A psycho-educational assessment is made up of two types of testing: psychological assessment and educational assessment. Psychological testing measures learning potential, not what has been learned. Educational assessment measures what has been learned in math, reading, spelling, and other academic areas. A psycho-educational assessment is helpful in examining a number of factors that might influence academic performance. At times, testing may lead to a diagnosis of a learning disability or attention deficit. Giftedness or a developmental delay may also become apparent through the assessment.
A psycho-educational assessment involves a comprehensive evaluation of an individual’s school potential and functioning. This generally includes the following:
- Overall intellectual functioning, including both verbal and non-verbal problem solving.
- An examination of a variety of processes involved in learning, such as phonological processing, memory and attention, processing speed, language processing, perceptual-motor processing, visual-spatial processing, and executive functions.
- A thorough assessment of academic skills, including reading, spelling, written expression, comprehension, and mathematics.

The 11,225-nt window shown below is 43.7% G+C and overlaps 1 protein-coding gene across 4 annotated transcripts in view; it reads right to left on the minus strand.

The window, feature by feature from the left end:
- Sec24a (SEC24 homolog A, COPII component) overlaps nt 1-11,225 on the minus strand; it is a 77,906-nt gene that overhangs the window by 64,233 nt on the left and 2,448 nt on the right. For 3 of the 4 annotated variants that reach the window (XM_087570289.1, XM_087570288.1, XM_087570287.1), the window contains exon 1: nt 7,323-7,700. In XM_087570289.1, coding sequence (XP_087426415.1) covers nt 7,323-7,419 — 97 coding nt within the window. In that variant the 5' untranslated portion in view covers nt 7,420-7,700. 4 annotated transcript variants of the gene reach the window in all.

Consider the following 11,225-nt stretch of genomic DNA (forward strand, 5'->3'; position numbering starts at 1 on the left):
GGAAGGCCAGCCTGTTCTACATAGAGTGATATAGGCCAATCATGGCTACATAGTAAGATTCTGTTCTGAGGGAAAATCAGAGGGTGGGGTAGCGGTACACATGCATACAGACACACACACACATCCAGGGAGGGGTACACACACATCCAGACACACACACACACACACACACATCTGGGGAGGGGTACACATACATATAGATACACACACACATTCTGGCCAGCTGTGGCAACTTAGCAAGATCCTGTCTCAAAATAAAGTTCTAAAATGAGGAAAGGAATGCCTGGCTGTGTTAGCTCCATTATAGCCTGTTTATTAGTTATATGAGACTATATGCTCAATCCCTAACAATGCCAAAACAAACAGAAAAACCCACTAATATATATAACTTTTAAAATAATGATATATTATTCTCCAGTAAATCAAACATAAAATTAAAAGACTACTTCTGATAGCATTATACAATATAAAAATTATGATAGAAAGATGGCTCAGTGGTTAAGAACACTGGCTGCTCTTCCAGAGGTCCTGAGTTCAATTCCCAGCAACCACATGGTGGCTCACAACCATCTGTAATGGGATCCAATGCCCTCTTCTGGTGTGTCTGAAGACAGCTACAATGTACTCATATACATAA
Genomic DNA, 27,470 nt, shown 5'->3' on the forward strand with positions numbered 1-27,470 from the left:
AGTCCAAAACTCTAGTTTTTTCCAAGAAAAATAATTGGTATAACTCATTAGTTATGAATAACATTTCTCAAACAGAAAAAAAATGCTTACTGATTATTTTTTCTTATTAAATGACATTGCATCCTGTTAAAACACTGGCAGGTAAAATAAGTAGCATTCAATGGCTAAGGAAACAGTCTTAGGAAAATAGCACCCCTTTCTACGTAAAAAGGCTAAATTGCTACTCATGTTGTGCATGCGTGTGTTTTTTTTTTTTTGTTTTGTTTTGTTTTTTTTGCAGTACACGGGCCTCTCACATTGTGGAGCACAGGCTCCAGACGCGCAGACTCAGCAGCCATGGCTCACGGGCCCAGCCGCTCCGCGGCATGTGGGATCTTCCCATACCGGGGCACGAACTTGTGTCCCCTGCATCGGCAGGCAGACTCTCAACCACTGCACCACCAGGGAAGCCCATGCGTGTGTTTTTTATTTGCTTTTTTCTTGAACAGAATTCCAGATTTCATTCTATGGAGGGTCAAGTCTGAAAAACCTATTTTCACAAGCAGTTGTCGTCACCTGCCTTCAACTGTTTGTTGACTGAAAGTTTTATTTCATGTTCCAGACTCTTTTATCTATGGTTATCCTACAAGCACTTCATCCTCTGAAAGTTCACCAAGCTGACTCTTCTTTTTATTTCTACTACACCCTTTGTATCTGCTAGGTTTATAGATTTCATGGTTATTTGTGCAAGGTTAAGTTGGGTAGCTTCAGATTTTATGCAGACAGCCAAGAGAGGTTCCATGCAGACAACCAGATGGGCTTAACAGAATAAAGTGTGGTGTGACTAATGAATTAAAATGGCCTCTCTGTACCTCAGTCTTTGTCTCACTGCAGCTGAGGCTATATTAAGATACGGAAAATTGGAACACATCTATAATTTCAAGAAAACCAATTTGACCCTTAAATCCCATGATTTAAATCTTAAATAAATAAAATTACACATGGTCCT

In addition to administering standardized measures to the examinee, a comprehensive psycho-educational assessment involves gathering information from multiple sources using various methods, including:
- Self-report measures that are completed by parents, teachers, partners, and examinees in order to assess psychosocial functioning, executive functioning, attention, and/or personality.
- Clinical interviews.
- Behavioural observations.
- Review of school records (e.g., report cards and any Individual Education Plans).
- Review of previous assessment reports (e.g., educational assessment reports, speech and language assessment reports, occupational assessment reports, and past psycho-educational assessment reports)
A psycho-educational assessment may prove helpful if an individual is experiencing academic frustration, seems bright but not working to potential, experiences difficulties with focus or attention, is not developing academic, social, or motor skills as quickly as peers, or encounters difficulties in language acquisition.